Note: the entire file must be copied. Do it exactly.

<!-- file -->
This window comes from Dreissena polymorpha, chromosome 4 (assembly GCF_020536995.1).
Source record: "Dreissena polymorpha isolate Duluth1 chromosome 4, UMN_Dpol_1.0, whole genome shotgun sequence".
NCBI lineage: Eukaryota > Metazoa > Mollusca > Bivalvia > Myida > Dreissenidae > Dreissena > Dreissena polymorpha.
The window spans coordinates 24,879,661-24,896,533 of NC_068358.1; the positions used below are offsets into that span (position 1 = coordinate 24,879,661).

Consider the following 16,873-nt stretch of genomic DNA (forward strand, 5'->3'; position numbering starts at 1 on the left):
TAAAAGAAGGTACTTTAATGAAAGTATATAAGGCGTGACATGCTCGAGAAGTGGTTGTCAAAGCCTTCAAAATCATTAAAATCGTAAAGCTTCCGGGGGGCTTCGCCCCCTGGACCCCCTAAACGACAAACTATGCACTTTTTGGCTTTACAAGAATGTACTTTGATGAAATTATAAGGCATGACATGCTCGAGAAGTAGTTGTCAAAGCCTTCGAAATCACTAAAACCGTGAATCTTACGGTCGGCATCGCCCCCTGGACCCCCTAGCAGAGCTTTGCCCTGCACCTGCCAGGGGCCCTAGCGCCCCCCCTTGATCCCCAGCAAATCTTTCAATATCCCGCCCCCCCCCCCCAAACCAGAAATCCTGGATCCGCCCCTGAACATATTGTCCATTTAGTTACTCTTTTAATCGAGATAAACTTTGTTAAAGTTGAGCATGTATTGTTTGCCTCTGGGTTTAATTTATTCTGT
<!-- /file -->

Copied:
This window comes from Dreissena polymorpha, chromosome 4 (assembly GCF_020536995.1).
Source record: "Dreissena polymorpha isolate Duluth1 chromosome 4, UMN_Dpol_1.0, whole genome shotgun sequence".
NCBI lineage: Eukaryota > Metazoa > Mollusca > Bivalvia > Myida > Dreissenidae > Dreissena > Dreissena polymorpha.
The window spans coordinates 24,879,661-24,896,533 of NC_068358.1; the positions used below are offsets into that span (position 1 = coordinate 24,879,661).

Consider the following 16,873-nt stretch of genomic DNA (forward strand, 5'->3'; position numbering starts at 1 on the left):
TAAAAGAAGGTACTTTAATGAAAGTATATAAGGCGTGACATGCTCGAGAAGTGGTTGTCAAAGCCTTCAAAATCATTAAAATCGTAAAGCTTCCGGGGGGCTTCGCCCCCTGGACCCCCTAAACGACAAACTATGCACTTTTTGGCTTTACAAGAATGTACTTTGATGAAATTATAAGGCATGACATGCTCGAGAAGTAGTTGTCAAAGCCTTCGAAATCACTAAAACCGTGAATCTTACGGTCGGCATCGCCCCCTGGACCCCCTAGCAGAGCTTTGCCCTGCACCTGCCAGGGGCCCTAGCGCCCCCCCTTGATCCCCAGCAAATCTTTCAATATCCCGCCCCCCCCCCCCAAACCAGAAATCCTGGATCCGCCCCTGAACATATTGTCCATTTAGTTACTCTTTTAATCGAGATAAACTTTGTTAAAGTTGAGCATGTATTGTTTGCCTCTGGGTTTAATTTATTCTGT